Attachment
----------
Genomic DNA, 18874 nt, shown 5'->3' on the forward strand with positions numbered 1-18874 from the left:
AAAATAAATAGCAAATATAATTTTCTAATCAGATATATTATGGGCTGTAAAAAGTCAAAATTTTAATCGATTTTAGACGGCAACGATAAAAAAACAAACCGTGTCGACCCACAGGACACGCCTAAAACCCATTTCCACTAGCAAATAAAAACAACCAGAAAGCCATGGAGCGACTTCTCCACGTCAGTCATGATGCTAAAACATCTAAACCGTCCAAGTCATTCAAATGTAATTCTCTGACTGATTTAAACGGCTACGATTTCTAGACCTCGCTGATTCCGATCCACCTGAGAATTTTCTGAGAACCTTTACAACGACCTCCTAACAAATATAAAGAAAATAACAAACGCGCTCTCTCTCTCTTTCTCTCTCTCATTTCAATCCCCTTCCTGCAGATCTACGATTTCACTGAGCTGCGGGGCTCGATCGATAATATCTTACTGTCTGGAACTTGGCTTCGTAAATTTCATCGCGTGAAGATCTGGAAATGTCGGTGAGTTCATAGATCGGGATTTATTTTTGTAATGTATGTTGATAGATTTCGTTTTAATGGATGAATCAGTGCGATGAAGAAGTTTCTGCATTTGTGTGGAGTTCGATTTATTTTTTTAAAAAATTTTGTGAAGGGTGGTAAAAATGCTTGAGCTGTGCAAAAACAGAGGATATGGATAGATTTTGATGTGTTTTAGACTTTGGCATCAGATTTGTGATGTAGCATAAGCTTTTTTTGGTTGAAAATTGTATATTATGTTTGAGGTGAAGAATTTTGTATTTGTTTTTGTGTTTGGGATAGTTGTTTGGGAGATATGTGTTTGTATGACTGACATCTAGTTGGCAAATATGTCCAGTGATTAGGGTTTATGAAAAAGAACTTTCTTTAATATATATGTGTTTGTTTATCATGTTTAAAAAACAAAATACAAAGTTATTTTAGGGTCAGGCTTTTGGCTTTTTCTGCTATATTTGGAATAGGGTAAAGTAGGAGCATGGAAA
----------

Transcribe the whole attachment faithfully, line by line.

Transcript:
Genomic DNA, 18874 nt, shown 5'->3' on the forward strand with positions numbered 1-18874 from the left:
AAAATAAATAGCAAATATAATTTTCTAATCAGATATATTATGGGCTGTAAAAAGTCAAAATTTTAATCGATTTTAGACGGCAACGATAAAAAAACAAACCGTGTCGACCCACAGGACACGCCTAAAACCCATTTCCACTAGCAAATAAAAACAACCAGAAAGCCATGGAGCGACTTCTCCACGTCAGTCATGATGCTAAAACATCTAAACCGTCCAAGTCATTCAAATGTAATTCTCTGACTGATTTAAACGGCTACGATTTCTAGACCTCGCTGATTCCGATCCACCTGAGAATTTTCTGAGAACCTTTACAACGACCTCCTAACAAATATAAAGAAAATAACAAACGCGCTCTCTCTCTCTTTCTCTCTCTCATTTCAATCCCCTTCCTGCAGATCTACGATTTCACTGAGCTGCGGGGCTCGATCGATAATATCTTACTGTCTGGAACTTGGCTTCGTAAATTTCATCGCGTGAAGATCTGGAAATGTCGGTGAGTTCATAGATCGGGATTTATTTTTGTAATGTATGTTGATAGATTTCGTTTTAATGGATGAATCAGTGCGATGAAGAAGTTTCTGCATTTGTGTGGAGTTCGATTTATTTTTTTAAAAAATTTTGTGAAGGGTGGTAAAAATGCTTGAGCTGTGCAAAAACAGAGGATATGGATAGATTTTGATGTGTTTTAGACTTTGGCATCAGATTTGTGATGTAGCATAAGCTTTTTTTGGTTGAAAATTGTATATTATGTTTGAGGTGAAGAATTTTGTATTTGTTTTTGTGTTTGGGATAGTTGTTTGGGAGATATGTGTTTGTATGACTGACATCTAGTTGGCAAATATGTCCAGTGATTAGGGTTTATGAAAAAGAACTTTCTTTAATATATATGTGTTTGTTTATCATGTTTAAAAAACAAAATACAAAGTTATTTTAGGGTCAGGCTTTTGGCTTTTTCTGCTATATTTGGAATAGGGTAAAGTAGGAGCATGGAAA